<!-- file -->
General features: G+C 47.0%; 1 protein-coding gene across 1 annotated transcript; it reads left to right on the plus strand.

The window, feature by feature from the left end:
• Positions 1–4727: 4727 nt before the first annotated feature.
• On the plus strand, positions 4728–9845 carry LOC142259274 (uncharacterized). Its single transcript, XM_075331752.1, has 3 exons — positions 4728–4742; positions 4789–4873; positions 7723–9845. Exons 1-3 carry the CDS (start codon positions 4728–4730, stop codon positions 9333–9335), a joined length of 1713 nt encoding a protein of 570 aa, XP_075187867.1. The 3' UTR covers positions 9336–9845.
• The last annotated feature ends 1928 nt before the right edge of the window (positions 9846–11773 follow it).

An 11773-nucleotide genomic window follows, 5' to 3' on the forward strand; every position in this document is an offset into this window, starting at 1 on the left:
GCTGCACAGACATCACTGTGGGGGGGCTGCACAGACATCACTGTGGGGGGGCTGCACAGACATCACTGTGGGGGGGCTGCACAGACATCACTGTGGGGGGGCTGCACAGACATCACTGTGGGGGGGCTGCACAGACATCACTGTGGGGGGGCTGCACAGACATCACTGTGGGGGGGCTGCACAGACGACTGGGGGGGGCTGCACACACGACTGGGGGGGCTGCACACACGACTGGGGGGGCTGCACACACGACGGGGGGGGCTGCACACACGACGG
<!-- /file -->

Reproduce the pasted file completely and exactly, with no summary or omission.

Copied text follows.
General features: G+C 47.0%; 1 protein-coding gene across 1 annotated transcript; it reads left to right on the plus strand.

The window, feature by feature from the left end:
• Positions 1–4727: 4727 nt before the first annotated feature.
• On the plus strand, positions 4728–9845 carry LOC142259274 (uncharacterized). Its single transcript, XM_075331752.1, has 3 exons — positions 4728–4742; positions 4789–4873; positions 7723–9845. Exons 1-3 carry the CDS (start codon positions 4728–4730, stop codon positions 9333–9335), a joined length of 1713 nt encoding a protein of 570 aa, XP_075187867.1. The 3' UTR covers positions 9336–9845.
• The last annotated feature ends 1928 nt before the right edge of the window (positions 9846–11773 follow it).

An 11773-nucleotide genomic window follows, 5' to 3' on the forward strand; every position in this document is an offset into this window, starting at 1 on the left:
GCTGCACAGACATCACTGTGGGGGGGCTGCACAGACATCACTGTGGGGGGGCTGCACAGACATCACTGTGGGGGGGCTGCACAGACATCACTGTGGGGGGGCTGCACAGACATCACTGTGGGGGGGCTGCACAGACATCACTGTGGGGGGGCTGCACAGACATCACTGTGGGGGGGCTGCACAGACGACTGGGGGGGGCTGCACACACGACTGGGGGGGCTGCACACACGACTGGGGGGGCTGCACACACGACGGGGGGGGCTGCACACACGACGG